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Chest. 2009 Feb;135(2):513-20. doi: 10.1378/chest.08-2655.

American Association of Orthopedic Surgeons and American College of Chest Physicians guidelines for venous thromboembolism prevention in hip and knee arthroplasty differ: what are the implications for clinicians and patients?

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  • 1Department of Medicine, McMaster University, Hamilton, ON, Canada.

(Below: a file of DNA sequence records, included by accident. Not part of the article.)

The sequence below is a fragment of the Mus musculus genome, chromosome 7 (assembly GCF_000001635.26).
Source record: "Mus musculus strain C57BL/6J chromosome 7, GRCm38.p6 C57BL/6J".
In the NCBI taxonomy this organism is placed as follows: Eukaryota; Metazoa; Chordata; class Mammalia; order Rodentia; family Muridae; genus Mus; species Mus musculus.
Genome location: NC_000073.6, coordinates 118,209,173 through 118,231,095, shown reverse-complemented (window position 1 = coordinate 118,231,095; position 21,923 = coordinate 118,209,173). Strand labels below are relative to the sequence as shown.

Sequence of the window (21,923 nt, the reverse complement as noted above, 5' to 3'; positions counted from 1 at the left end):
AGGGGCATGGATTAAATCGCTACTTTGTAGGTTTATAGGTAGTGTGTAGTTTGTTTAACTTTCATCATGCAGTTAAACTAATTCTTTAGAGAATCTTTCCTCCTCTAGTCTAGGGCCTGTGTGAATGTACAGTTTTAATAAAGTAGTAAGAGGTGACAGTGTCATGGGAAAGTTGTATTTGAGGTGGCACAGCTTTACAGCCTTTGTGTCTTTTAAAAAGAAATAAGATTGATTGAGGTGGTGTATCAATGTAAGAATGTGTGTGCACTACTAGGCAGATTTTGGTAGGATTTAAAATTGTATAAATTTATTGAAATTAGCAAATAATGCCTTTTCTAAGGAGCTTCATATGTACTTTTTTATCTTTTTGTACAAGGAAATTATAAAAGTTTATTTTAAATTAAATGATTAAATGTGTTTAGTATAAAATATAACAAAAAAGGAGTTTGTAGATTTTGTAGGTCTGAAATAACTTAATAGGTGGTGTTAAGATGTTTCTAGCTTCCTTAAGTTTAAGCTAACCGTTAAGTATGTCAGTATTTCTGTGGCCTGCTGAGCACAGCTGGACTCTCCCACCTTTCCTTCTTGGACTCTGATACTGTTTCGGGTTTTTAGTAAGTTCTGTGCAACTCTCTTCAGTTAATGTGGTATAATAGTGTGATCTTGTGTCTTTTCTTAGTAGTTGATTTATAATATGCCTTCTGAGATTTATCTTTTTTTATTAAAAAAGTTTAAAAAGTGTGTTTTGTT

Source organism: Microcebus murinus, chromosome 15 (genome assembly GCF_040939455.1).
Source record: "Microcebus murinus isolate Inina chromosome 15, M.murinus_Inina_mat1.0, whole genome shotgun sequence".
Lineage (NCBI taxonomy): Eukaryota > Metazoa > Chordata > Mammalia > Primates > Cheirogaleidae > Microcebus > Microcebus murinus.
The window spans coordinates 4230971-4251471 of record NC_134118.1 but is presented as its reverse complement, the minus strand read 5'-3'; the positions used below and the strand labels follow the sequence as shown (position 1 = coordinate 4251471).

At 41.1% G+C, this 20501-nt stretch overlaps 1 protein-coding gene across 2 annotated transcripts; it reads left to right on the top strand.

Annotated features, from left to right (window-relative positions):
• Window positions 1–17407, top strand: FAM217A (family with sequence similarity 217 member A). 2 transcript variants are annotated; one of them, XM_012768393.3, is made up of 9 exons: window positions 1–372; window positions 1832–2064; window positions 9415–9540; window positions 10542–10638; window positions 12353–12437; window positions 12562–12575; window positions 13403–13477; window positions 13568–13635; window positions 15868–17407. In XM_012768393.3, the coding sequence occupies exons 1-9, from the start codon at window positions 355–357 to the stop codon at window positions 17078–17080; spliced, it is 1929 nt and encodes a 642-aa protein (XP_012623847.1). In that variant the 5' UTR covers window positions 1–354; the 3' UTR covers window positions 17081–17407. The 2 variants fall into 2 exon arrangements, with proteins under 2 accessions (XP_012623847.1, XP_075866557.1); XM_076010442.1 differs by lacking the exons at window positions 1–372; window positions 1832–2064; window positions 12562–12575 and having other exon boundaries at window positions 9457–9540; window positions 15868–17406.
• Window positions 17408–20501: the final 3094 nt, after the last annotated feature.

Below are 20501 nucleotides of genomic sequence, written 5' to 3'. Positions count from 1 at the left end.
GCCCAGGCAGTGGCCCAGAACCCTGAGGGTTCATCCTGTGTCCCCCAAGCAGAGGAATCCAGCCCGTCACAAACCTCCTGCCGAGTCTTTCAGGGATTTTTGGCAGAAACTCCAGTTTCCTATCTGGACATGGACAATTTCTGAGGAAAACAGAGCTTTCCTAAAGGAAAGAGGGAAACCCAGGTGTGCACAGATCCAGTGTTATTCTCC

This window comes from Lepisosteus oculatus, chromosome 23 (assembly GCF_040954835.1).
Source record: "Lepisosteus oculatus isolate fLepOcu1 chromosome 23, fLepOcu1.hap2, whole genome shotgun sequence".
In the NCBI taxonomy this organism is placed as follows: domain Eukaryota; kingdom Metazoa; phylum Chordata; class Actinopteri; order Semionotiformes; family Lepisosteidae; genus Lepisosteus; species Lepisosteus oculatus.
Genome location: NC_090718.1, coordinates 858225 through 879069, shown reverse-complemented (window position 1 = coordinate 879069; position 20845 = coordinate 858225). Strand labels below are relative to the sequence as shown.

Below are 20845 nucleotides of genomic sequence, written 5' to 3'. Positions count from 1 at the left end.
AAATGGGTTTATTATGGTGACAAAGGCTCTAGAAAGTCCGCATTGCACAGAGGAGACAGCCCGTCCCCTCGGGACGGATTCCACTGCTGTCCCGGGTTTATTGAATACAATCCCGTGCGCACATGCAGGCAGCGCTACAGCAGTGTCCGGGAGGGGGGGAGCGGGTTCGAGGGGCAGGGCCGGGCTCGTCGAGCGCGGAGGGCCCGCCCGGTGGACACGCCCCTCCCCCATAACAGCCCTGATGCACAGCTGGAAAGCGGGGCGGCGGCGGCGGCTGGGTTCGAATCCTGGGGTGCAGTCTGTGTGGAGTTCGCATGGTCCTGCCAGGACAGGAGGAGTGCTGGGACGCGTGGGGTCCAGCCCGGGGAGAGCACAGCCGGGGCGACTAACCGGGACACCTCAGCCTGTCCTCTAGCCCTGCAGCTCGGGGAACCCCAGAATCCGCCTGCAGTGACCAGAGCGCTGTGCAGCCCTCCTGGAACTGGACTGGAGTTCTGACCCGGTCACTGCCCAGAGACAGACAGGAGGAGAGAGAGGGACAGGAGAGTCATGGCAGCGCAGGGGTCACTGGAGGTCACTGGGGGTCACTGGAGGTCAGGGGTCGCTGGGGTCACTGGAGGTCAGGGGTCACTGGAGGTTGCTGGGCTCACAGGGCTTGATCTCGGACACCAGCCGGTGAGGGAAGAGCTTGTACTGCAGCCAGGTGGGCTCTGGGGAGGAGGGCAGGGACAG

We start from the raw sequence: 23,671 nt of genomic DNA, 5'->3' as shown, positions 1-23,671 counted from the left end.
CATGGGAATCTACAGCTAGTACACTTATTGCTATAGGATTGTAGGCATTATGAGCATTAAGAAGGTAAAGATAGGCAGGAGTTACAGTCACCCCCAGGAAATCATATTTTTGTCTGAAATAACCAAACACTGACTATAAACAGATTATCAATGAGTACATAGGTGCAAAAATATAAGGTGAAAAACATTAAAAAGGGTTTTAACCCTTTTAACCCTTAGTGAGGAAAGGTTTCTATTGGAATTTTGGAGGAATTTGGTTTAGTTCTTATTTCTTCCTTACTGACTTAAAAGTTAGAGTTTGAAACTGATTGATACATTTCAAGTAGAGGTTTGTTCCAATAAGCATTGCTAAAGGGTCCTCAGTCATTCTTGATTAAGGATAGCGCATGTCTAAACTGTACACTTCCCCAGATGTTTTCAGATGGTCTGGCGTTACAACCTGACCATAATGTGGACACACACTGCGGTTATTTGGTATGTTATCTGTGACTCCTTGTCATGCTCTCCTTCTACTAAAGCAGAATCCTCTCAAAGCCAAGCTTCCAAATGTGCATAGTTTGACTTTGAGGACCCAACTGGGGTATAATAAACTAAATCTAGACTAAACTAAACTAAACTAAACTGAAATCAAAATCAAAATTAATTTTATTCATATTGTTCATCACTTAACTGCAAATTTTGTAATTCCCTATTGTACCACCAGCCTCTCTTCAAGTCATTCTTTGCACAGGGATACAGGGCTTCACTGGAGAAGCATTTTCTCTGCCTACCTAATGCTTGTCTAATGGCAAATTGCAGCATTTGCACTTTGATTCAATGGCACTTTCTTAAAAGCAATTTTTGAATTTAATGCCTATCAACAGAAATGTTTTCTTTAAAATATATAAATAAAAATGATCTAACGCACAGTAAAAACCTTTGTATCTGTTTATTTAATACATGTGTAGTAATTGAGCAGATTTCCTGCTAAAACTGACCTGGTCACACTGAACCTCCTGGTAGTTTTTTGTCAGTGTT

The recently published American Association of Orthopedic Surgeons (AAOS) guidelines for the prevention of venous thromboembolism (VTE) in patients undergoing hip or knee surgery conflict with long-established and widely used American College of Chest Physicians (ACCP) guidelines. Both guidelines accepted that the most important goal of thromboprophylaxis in patients undergoing hip or knee replacement is to prevent pulmonary embolism (PE). The ACCP guidelines included asymptomatic (and symptomatic) deep vein thrombosis (DVT) detected by venography as a measure of the efficacy of thromboprophylaxis, whereas the AAOS rejected DVT as a valid outcome because the panelists considered the link between DVT and PE to be unproven. The AAOS position is inconsistent with evidence from imaging studies linking DVT with PE and from clinical studies demonstrating a parallel reduction of DVT and PE when antithrombotic agents are compared with placebo or untreated controls. The AAOS panel ignored the randomized data demonstrating that thromboprophylaxis reduces both DVT and PE, and many of their recommendations are based on expert opinion and lack a scientific basis. We recommend the ACCP guidelines because the methodology is explicit and rigorous and the treatment recommendations reflect all of the evidence from the randomized trials. Adoption of the ACCP guideline will ensure that patients undergoing hip and knee arthroplasty receive the best available therapies for prevention of VTE and reduce disability and death due to this common and potentially preventable condition.

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